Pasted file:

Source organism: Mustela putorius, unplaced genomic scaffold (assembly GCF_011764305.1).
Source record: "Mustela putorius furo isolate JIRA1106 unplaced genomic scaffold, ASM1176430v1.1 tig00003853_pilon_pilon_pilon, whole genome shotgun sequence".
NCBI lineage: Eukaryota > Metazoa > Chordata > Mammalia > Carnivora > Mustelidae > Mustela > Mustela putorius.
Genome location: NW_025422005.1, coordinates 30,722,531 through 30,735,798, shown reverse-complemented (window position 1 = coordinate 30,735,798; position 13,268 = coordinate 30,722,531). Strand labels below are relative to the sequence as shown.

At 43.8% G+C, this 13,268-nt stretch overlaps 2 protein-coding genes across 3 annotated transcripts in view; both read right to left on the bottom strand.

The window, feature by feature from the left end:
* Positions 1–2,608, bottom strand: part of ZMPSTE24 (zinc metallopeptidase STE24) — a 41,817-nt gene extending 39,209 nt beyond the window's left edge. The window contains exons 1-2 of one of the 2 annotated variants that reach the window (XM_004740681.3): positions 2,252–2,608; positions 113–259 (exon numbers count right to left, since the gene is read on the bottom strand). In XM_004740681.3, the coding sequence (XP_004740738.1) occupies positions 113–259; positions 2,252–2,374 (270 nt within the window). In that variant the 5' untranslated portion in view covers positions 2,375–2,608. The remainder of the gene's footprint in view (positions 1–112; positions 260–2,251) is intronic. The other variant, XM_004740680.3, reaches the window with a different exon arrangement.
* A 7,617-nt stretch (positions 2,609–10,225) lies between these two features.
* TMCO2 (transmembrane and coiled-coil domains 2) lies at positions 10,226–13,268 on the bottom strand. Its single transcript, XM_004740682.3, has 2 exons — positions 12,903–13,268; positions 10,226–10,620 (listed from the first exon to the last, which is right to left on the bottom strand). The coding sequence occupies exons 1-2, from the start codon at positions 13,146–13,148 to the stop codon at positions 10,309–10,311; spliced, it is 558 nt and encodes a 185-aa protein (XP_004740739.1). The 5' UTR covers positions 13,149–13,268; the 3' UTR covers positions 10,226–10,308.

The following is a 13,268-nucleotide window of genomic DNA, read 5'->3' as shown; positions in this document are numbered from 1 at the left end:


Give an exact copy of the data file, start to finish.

Source organism: Mustela putorius, unplaced genomic scaffold (assembly GCF_011764305.1).
Source record: "Mustela putorius furo isolate JIRA1106 unplaced genomic scaffold, ASM1176430v1.1 tig00003853_pilon_pilon_pilon, whole genome shotgun sequence".
NCBI lineage: Eukaryota > Metazoa > Chordata > Mammalia > Carnivora > Mustelidae > Mustela > Mustela putorius.
Genome location: NW_025422005.1, coordinates 30,722,531 through 30,735,798, shown reverse-complemented (window position 1 = coordinate 30,735,798; position 13,268 = coordinate 30,722,531). Strand labels below are relative to the sequence as shown.

At 43.8% G+C, this 13,268-nt stretch overlaps 2 protein-coding genes across 3 annotated transcripts in view; both read right to left on the bottom strand.

The window, feature by feature from the left end:
* Positions 1–2,608, bottom strand: part of ZMPSTE24 (zinc metallopeptidase STE24) — a 41,817-nt gene extending 39,209 nt beyond the window's left edge. The window contains exons 1-2 of one of the 2 annotated variants that reach the window (XM_004740681.3): positions 2,252–2,608; positions 113–259 (exon numbers count right to left, since the gene is read on the bottom strand). In XM_004740681.3, the coding sequence (XP_004740738.1) occupies positions 113–259; positions 2,252–2,374 (270 nt within the window). In that variant the 5' untranslated portion in view covers positions 2,375–2,608. The remainder of the gene's footprint in view (positions 1–112; positions 260–2,251) is intronic. The other variant, XM_004740680.3, reaches the window with a different exon arrangement.
* A 7,617-nt stretch (positions 2,609–10,225) lies between these two features.
* TMCO2 (transmembrane and coiled-coil domains 2) lies at positions 10,226–13,268 on the bottom strand. Its single transcript, XM_004740682.3, has 2 exons — positions 12,903–13,268; positions 10,226–10,620 (listed from the first exon to the last, which is right to left on the bottom strand). The coding sequence occupies exons 1-2, from the start codon at positions 13,146–13,148 to the stop codon at positions 10,309–10,311; spliced, it is 558 nt and encodes a 185-aa protein (XP_004740739.1). The 5' UTR covers positions 13,149–13,268; the 3' UTR covers positions 10,226–10,308.

The following is a 13,268-nucleotide window of genomic DNA, read 5'->3' as shown; positions in this document are numbered from 1 at the left end: